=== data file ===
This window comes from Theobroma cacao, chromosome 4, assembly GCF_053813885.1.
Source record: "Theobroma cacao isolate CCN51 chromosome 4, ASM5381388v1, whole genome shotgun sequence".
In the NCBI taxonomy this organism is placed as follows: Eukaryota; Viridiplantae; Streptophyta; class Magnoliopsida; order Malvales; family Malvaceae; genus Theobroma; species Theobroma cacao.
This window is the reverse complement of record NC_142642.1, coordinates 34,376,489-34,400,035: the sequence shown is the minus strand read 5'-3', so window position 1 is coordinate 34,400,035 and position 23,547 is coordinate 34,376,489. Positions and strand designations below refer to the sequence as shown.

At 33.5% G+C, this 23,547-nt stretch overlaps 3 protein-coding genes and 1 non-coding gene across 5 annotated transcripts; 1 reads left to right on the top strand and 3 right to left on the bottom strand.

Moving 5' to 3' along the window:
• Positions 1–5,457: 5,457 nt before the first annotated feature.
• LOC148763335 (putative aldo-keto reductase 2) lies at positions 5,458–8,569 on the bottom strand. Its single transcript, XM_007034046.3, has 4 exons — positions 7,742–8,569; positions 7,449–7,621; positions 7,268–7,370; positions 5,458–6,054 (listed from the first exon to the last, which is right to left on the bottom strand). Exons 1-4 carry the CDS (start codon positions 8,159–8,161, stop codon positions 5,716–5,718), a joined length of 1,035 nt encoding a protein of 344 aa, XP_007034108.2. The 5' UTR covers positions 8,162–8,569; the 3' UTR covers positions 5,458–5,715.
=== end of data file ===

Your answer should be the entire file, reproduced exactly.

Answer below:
This window comes from Theobroma cacao, chromosome 4, assembly GCF_053813885.1.
Source record: "Theobroma cacao isolate CCN51 chromosome 4, ASM5381388v1, whole genome shotgun sequence".
In the NCBI taxonomy this organism is placed as follows: Eukaryota; Viridiplantae; Streptophyta; class Magnoliopsida; order Malvales; family Malvaceae; genus Theobroma; species Theobroma cacao.
This window is the reverse complement of record NC_142642.1, coordinates 34,376,489-34,400,035: the sequence shown is the minus strand read 5'-3', so window position 1 is coordinate 34,400,035 and position 23,547 is coordinate 34,376,489. Positions and strand designations below refer to the sequence as shown.

At 33.5% G+C, this 23,547-nt stretch overlaps 3 protein-coding genes and 1 non-coding gene across 5 annotated transcripts; 1 reads left to right on the top strand and 3 right to left on the bottom strand.

Moving 5' to 3' along the window:
• Positions 1–5,457: 5,457 nt before the first annotated feature.
• LOC148763335 (putative aldo-keto reductase 2) lies at positions 5,458–8,569 on the bottom strand. Its single transcript, XM_007034046.3, has 4 exons — positions 7,742–8,569; positions 7,449–7,621; positions 7,268–7,370; positions 5,458–6,054 (listed from the first exon to the last, which is right to left on the bottom strand). Exons 1-4 carry the CDS (start codon positions 8,159–8,161, stop codon positions 5,716–5,718), a joined length of 1,035 nt encoding a protein of 344 aa, XP_007034108.2. The 5' UTR covers positions 8,162–8,569; the 3' UTR covers positions 5,458–5,715.